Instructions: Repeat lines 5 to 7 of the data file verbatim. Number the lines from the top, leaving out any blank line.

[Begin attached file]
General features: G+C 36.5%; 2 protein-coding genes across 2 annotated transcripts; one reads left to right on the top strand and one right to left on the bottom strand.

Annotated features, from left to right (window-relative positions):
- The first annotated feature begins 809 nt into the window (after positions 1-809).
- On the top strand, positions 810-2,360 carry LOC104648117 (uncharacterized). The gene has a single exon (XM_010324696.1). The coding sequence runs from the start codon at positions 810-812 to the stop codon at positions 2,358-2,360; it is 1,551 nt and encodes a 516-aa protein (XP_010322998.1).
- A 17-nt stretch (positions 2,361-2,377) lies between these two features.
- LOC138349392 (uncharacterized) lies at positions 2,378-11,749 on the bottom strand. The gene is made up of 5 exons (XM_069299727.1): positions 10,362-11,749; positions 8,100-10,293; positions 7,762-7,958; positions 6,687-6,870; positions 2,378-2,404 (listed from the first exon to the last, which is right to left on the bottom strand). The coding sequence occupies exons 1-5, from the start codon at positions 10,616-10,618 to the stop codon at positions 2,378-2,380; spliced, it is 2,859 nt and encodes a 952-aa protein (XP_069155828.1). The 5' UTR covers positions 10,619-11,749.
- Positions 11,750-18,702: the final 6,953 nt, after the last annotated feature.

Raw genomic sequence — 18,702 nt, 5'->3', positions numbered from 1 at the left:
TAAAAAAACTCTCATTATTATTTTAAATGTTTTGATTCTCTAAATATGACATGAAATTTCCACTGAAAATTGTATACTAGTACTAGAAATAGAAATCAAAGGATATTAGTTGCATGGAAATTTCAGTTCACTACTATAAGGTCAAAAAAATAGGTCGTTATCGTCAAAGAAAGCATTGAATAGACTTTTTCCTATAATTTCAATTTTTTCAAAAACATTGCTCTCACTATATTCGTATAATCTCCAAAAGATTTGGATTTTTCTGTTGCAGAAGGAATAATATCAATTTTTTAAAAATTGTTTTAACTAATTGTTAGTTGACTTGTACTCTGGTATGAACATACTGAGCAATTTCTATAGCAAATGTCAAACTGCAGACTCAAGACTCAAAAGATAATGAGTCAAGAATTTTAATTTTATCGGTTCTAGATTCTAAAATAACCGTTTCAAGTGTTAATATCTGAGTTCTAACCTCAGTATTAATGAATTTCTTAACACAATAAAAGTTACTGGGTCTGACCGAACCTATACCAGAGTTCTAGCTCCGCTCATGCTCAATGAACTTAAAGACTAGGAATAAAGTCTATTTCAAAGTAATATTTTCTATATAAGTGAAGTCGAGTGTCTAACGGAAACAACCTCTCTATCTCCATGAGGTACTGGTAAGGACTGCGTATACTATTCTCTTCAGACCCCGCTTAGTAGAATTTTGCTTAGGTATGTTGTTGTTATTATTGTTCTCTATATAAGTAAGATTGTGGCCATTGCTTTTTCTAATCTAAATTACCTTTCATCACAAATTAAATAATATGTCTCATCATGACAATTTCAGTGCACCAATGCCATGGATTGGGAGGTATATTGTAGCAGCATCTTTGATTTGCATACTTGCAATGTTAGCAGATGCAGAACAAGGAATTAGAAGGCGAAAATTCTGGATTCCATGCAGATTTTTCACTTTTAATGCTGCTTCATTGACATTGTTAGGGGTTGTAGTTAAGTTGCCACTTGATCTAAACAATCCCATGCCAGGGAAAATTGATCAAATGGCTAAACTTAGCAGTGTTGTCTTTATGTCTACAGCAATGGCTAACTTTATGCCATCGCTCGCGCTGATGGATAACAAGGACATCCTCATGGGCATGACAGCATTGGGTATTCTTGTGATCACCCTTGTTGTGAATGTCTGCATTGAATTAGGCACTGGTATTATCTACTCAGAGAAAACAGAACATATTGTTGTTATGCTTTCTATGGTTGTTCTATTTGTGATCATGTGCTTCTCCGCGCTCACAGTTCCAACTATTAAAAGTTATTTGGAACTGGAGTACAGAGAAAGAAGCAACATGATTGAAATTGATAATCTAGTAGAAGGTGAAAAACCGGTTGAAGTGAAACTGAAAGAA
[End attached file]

- A 17-nt stretch (positions 2,361-2,377) lies between these two features.
- LOC138349392 (uncharacterized) lies at positions 2,378-11,749 on the bottom strand. The gene is made up of 5 exons (XM_069299727.1): positions 10,362-11,749; positions 8,100-10,293; positions 7,762-7,958; positions 6,687-6,870; positions 2,378-2,404 (listed from the first exon to the last, which is right to left on the bottom strand). The coding sequence occupies exons 1-5, from the start codon at positions 10,616-10,618 to the stop codon at positions 2,378-2,380; spliced, it is 2,859 nt and encodes a 952-aa protein (XP_069155828.1). The 5' UTR covers positions 10,619-11,749.
- Positions 11,750-18,702: the final 6,953 nt, after the last annotated feature.